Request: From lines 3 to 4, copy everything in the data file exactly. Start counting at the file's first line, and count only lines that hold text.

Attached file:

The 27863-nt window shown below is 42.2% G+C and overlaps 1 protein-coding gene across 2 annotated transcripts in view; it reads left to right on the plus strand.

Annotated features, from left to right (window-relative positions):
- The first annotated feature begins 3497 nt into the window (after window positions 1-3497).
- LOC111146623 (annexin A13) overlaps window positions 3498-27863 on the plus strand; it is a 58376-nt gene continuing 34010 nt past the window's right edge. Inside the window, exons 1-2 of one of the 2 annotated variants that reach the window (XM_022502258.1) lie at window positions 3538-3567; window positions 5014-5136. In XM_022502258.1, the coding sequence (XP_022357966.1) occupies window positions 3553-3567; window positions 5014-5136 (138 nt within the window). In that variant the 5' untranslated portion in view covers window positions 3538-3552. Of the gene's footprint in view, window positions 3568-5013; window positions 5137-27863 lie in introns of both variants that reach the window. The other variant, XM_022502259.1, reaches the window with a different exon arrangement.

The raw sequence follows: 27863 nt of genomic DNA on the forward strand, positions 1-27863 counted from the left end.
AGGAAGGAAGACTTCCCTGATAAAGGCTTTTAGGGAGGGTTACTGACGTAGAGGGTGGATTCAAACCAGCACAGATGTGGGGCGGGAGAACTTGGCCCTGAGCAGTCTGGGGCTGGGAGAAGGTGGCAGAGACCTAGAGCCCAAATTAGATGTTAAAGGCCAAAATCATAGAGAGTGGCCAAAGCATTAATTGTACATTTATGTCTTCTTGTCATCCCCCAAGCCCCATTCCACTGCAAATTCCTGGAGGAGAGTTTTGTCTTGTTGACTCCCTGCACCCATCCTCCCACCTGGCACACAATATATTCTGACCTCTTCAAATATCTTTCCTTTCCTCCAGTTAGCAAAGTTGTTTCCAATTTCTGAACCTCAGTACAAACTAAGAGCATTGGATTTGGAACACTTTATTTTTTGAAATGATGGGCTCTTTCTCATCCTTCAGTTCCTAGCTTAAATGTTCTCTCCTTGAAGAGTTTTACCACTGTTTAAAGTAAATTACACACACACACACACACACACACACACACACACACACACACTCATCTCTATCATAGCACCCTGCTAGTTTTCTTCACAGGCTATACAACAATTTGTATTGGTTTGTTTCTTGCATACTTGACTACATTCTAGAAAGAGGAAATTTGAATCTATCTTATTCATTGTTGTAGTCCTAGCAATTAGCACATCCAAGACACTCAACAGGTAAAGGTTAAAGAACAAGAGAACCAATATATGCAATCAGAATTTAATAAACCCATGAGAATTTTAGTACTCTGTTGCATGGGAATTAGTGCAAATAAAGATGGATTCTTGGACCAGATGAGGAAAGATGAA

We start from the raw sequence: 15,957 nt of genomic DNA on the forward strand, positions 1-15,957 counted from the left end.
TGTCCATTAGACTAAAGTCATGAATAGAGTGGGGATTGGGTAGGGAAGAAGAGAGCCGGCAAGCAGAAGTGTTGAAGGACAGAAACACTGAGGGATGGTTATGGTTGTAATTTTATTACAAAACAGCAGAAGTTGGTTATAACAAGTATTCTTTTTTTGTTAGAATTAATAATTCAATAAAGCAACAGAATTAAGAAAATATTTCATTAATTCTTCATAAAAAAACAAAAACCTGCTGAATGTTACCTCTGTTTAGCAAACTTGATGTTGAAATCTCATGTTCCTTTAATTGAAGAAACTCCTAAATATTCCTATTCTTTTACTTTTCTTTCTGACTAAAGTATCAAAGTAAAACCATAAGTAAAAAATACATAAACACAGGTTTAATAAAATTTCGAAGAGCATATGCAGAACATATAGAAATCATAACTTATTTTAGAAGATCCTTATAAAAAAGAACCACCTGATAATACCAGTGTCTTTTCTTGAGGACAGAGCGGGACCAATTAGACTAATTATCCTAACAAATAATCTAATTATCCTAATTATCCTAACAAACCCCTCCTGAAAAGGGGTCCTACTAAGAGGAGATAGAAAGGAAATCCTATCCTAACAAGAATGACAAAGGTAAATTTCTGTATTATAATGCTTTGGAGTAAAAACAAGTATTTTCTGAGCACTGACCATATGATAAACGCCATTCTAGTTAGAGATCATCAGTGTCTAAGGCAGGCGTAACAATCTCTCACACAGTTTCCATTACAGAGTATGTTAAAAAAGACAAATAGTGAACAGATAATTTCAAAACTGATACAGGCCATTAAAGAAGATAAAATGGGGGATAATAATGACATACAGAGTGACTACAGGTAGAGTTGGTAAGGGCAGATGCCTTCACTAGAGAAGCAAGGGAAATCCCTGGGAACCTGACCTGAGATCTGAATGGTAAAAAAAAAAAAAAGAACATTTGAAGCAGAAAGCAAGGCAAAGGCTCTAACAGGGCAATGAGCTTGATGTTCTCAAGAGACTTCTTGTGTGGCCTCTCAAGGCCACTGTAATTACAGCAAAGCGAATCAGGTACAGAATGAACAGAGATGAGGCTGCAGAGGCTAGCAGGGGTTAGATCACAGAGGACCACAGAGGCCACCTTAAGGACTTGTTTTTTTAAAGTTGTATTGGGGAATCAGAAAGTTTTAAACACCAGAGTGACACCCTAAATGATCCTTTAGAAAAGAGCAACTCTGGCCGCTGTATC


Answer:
- The first annotated feature begins 3497 nt into the window (after window positions 1-3497).
- LOC111146623 (annexin A13) overlaps window positions 3498-27863 on the plus strand; it is a 58376-nt gene continuing 34010 nt past the window's right edge. Inside the window, exons 1-2 of one of the 2 annotated variants that reach the window (XM_022502258.1) lie at window positions 3538-3567; window positions 5014-5136. In XM_022502258.1, the coding sequence (XP_022357966.1) occupies window positions 3553-3567; window positions 5014-5136 (138 nt within the window). In that variant the 5' untranslated portion in view covers window positions 3538-3552. Of the gene's footprint in view, window positions 3568-5013; window positions 5137-27863 lie in introns of both variants that reach the window. The other variant, XM_022502259.1, reaches the window with a different exon arrangement.